This newsletter follows shortly after the UPOV session at the end of October and comes a few days before the 10th meeting of the Governing Body of the FAO Seed Treaty in Rome. Both institutions have a major influence on how access to genetic resources for food and agriculture is regulated - but they could not be more different. They stand for two different visions with sometimes starkly opposed values. Our readership is made of people from both of those worlds and our newsletter is intended to help them understand the other world a little better.
- APBREBES Report on the UPOV October Session 2023
When we first attended UPOV negotiations as observers over 10 years ago, there was much less discussion and controversy than there is today. This has changed over the years, as illustrated in the last session. This is a positive development because if opposing views are swept under the carpet, there can be no balanced outcome. The main points of contention are currently 1) The protection of parental lines, where subtle pressure is being exerted to ensure that all member States follow the wishes of the industry; 2) The Working Group on Harvested Material, where some countries and stakeholders are still trying to relativise a ruling by the European Court of Justice; 3) The Working Group on Smallholders, where there is continued opposition to a reinterpretation of the private and non-commercial use exception that would bring many subsistence farmers out of illegality. You can find a summary of all these discussions in our UPOV Session 2023 Report and, as a bonus, we have also taken a quick look at the latest UPOV statistics.
- No support and legal certainty for small-scale farmers in the Global South
In his blog, Nout van der Vaart, Oxfam Novib’s Policy Lead Food and Land, analyses the current, arduous negotiations on exemptions for small-scale farmers under UPOV. He concludes that: "If no clear solution to this problem is reached in the short term, UPOV risks losing more credibility as an international guideline for shaping seed and intellectual property rights laws. Low and middle-income countries in particular, which have to strike a delicate balance between securing the rights of farmers (to freely save, exchange, develop and trade seeds) and the rights of plant breeders, will see the convention as an instrument that mainly defends the interests of the Western seed industry, at the expense of the rights of their rural populations."
- Cracking the Code: Open-Source Seed and Intellectual Property Rights
One of the great merits of the article by Colin Lane†, Juris Doctor at Drake University Law School, United States, is that he examines the impact of intellectual property systems on agrobiodiversity. He summarises that "the consolidation of the seed industry, which was driven by the patentability of seeds, contributed to a lack of seed adaptation because it eliminated the practice of seed saving. Further, the less adaptability seeds have, the more biodiversity among the common crops rapidly declines. Specifically, agrobiodiversity has significantly changed. As a model of open-source computer code, open-source seed replicates the free sharing of seeds between farmers and growers to promote seed adaptability and reinvigorate agrobiodiversity." He calls for a concerted effort to reinvigorate biodiversity in commercial farming "by informing farmers of their rights within their current contracts and incorporating aspects of the open-source seed movement. With the rise of global climate change, it is more imperative than ever to transition our food systems to a process that promotes adaptability, self-sufficiency, and regionalization."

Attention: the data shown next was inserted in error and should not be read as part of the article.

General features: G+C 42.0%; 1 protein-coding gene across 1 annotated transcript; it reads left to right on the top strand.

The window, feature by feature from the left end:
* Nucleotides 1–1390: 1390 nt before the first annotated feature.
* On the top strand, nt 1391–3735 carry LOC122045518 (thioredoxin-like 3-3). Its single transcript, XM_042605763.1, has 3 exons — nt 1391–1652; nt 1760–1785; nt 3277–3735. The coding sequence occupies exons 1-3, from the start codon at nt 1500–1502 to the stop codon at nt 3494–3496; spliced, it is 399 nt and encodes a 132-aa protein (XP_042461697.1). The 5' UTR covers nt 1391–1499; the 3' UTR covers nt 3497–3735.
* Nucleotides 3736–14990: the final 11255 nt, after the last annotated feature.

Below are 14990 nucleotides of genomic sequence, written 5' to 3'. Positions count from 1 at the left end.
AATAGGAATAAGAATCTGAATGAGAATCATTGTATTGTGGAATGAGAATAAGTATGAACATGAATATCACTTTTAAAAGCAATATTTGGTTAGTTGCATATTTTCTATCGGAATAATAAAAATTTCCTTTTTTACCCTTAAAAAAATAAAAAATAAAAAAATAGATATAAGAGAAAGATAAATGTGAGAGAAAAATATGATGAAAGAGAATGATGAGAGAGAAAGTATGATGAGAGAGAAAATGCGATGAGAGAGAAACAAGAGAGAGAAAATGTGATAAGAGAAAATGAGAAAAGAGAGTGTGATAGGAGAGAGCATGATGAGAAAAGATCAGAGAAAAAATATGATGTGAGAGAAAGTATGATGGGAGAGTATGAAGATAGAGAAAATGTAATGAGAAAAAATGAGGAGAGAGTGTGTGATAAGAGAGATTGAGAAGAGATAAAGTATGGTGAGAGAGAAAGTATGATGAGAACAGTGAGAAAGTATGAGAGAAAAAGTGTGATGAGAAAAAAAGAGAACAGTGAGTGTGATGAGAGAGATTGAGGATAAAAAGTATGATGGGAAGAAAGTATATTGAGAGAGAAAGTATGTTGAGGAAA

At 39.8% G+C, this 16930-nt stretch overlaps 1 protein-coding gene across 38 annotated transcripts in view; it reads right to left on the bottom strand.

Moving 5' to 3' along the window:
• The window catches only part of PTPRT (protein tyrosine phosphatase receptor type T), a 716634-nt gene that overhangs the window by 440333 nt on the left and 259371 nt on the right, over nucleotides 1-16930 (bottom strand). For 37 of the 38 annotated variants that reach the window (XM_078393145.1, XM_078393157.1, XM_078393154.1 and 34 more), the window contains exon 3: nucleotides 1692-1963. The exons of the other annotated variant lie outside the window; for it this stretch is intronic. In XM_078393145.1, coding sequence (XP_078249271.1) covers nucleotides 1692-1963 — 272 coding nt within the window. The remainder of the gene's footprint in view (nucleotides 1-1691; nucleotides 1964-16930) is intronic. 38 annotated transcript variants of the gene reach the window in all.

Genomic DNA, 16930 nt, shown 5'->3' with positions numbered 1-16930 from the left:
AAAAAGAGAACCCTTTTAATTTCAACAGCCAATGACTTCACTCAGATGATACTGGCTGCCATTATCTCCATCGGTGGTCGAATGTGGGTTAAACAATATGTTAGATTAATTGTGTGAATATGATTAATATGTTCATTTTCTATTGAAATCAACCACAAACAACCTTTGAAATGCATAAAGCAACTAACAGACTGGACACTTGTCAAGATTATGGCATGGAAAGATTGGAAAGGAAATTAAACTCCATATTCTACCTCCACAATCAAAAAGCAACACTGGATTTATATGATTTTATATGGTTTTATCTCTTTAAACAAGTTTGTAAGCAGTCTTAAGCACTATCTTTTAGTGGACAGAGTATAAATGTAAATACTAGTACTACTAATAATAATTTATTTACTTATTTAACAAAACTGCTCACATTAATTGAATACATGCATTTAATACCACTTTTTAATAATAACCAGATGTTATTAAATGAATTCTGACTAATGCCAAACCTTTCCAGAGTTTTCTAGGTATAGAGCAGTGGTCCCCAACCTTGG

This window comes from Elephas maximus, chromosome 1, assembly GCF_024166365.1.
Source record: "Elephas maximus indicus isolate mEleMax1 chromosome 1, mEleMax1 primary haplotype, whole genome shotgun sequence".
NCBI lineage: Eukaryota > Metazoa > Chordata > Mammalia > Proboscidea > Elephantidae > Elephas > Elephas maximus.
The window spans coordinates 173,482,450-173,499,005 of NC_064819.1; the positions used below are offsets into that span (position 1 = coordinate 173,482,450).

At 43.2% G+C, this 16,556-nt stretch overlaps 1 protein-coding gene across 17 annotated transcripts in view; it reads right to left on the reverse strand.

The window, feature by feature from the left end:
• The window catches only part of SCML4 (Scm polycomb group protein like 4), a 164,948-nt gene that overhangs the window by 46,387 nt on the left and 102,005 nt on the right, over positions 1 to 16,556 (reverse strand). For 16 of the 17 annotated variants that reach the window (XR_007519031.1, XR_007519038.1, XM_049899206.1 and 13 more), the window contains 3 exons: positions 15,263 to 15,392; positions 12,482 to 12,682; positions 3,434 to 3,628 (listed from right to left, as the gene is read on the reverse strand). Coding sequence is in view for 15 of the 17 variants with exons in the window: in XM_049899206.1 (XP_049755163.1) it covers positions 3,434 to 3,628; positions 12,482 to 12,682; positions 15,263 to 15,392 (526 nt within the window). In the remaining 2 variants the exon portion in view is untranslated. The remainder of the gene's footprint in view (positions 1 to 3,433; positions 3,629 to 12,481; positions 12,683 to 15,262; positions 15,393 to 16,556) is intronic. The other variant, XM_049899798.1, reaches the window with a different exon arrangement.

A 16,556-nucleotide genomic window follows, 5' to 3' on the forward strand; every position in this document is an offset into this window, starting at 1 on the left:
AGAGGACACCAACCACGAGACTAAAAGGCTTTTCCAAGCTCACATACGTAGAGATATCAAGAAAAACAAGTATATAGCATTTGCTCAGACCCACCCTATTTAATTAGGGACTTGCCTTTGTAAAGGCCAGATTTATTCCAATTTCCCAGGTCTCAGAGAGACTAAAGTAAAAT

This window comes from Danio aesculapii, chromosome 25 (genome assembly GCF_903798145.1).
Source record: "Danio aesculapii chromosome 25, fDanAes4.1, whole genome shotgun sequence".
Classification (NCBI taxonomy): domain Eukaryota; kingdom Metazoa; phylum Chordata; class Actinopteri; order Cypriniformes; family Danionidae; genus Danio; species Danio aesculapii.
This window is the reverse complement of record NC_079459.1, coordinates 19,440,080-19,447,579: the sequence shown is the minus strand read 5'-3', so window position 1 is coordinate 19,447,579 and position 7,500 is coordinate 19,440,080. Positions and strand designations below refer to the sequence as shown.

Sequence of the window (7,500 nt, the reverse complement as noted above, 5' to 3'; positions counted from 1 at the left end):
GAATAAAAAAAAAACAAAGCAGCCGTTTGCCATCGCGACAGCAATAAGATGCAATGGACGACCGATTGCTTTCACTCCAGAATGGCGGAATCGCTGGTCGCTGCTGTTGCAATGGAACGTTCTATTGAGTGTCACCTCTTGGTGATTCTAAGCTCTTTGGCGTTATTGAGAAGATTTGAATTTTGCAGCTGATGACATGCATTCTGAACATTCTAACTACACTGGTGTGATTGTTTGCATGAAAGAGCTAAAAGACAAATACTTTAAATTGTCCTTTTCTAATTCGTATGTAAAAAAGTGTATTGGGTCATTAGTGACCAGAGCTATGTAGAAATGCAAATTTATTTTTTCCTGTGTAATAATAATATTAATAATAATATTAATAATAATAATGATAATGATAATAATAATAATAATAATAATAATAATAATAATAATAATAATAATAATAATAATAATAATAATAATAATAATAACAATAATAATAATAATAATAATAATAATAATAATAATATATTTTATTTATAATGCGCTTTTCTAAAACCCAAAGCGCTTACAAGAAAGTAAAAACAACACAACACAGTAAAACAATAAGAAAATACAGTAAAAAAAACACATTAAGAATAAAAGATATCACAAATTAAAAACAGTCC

- Intellectual Property Exhaustion, Breeders’ Frustration, and Hindered Innovation: Reviewing U.S. Organic Corn Seed Development
The article by A. Bryan Endres, Professor of Food & Agricultural Law at the University of Illinois, United States, et al, stipulates that in its current manifestation, intellectual property rights coupled with restrictive seed-sharing agreements appear to limit development, as genetics with potential benefit to the organic sector are relegate to the locked storerooms of private firms. "As a result, many in the organic community feel trapped in a system that demands innovation, diversity, trust, and knowledge sharing, but has external structures limiting their ability to access needed resources." The article is an attempt to identify some of the legal structural factors that may hinder advancements in organic corn breeding.
- Property Right of Agricultural Biotechnology in Indonesia: Islamic and Western Legal Philosophy
The article by Siti Nur Shoimah, Lecturer at the Faculty of Sharia, Achmad Siddiq State Islamic University, and Dyah Ochtorina Susanti, Lecturer at the Faculty of Law at Jember University, Indonesia, aims to compare the concept of ownership (property rights) in agricultural products in Indonesia, based on Islamic legal philosophy and western legal philosophy. They note that Indonesian legislation still refers to the legal philosophy put forward by Western legal experts, but that in its development there is an Islamic legal philosophy that is also part of the national legal system. They find various similarities between the legal philosophies but also differences, e.g. that on the side of Islamic legal philosophy, the concept of individual ownership cannot be absolute because there are other people's property rights in it, while in terms of Western legal philosophy, the concept of ownership is individual and materialistic.
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